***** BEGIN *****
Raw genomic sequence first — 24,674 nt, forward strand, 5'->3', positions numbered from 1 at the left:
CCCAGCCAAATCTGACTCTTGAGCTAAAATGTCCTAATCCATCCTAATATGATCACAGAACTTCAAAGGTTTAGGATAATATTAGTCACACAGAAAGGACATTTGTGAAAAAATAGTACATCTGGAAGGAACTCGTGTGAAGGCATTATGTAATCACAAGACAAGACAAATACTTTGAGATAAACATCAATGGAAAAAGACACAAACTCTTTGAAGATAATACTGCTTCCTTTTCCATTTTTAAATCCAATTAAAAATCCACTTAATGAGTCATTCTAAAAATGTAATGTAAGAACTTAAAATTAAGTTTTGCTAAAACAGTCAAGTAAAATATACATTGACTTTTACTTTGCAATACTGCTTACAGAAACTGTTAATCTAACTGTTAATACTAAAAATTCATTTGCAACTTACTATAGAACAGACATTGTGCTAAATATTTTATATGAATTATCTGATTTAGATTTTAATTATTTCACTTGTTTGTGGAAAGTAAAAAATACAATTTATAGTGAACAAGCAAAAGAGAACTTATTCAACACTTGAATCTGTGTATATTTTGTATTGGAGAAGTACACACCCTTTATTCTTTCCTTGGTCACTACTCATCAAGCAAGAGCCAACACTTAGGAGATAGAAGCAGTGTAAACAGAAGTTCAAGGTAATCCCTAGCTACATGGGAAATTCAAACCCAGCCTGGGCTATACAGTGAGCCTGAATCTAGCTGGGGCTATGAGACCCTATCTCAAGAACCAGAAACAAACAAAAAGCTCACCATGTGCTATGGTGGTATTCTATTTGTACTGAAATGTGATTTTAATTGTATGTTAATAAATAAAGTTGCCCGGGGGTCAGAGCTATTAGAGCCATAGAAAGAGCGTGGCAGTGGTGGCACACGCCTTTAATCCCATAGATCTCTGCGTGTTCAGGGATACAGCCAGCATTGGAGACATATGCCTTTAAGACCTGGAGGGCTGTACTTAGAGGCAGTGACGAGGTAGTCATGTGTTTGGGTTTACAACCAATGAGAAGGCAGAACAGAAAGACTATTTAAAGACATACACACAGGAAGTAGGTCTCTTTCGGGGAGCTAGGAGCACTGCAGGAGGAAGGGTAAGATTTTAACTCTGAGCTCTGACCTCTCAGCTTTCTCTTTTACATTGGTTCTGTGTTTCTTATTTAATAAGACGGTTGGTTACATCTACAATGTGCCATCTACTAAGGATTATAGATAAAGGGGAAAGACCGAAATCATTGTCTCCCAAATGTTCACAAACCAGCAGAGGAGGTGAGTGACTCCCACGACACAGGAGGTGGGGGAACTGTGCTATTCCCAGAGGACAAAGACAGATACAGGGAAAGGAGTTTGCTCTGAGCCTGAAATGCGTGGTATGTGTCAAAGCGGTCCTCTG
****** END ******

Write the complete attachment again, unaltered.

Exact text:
Raw genomic sequence first — 24,674 nt, forward strand, 5'->3', positions numbered from 1 at the left:
CCCAGCCAAATCTGACTCTTGAGCTAAAATGTCCTAATCCATCCTAATATGATCACAGAACTTCAAAGGTTTAGGATAATATTAGTCACACAGAAAGGACATTTGTGAAAAAATAGTACATCTGGAAGGAACTCGTGTGAAGGCATTATGTAATCACAAGACAAGACAAATACTTTGAGATAAACATCAATGGAAAAAGACACAAACTCTTTGAAGATAATACTGCTTCCTTTTCCATTTTTAAATCCAATTAAAAATCCACTTAATGAGTCATTCTAAAAATGTAATGTAAGAACTTAAAATTAAGTTTTGCTAAAACAGTCAAGTAAAATATACATTGACTTTTACTTTGCAATACTGCTTACAGAAACTGTTAATCTAACTGTTAATACTAAAAATTCATTTGCAACTTACTATAGAACAGACATTGTGCTAAATATTTTATATGAATTATCTGATTTAGATTTTAATTATTTCACTTGTTTGTGGAAAGTAAAAAATACAATTTATAGTGAACAAGCAAAAGAGAACTTATTCAACACTTGAATCTGTGTATATTTTGTATTGGAGAAGTACACACCCTTTATTCTTTCCTTGGTCACTACTCATCAAGCAAGAGCCAACACTTAGGAGATAGAAGCAGTGTAAACAGAAGTTCAAGGTAATCCCTAGCTACATGGGAAATTCAAACCCAGCCTGGGCTATACAGTGAGCCTGAATCTAGCTGGGGCTATGAGACCCTATCTCAAGAACCAGAAACAAACAAAAAGCTCACCATGTGCTATGGTGGTATTCTATTTGTACTGAAATGTGATTTTAATTGTATGTTAATAAATAAAGTTGCCCGGGGGTCAGAGCTATTAGAGCCATAGAAAGAGCGTGGCAGTGGTGGCACACGCCTTTAATCCCATAGATCTCTGCGTGTTCAGGGATACAGCCAGCATTGGAGACATATGCCTTTAAGACCTGGAGGGCTGTACTTAGAGGCAGTGACGAGGTAGTCATGTGTTTGGGTTTACAACCAATGAGAAGGCAGAACAGAAAGACTATTTAAAGACATACACACAGGAAGTAGGTCTCTTTCGGGGAGCTAGGAGCACTGCAGGAGGAAGGGTAAGATTTTAACTCTGAGCTCTGACCTCTCAGCTTTCTCTTTTACATTGGTTCTGTGTTTCTTATTTAATAAGACGGTTGGTTACATCTACAATGTGCCATCTACTAAGGATTATAGATAAAGGGGAAAGACCGAAATCATTGTCTCCCAAATGTTCACAAACCAGCAGAGGAGGTGAGTGACTCCCACGACACAGGAGGTGGGGGAACTGTGCTATTCCCAGAGGACAAAGACAGATACAGGGAAAGGAGTTTGCTCTGAGCCTGAAATGCGTGGTATGTGTCAAAGCGGTCCTCTG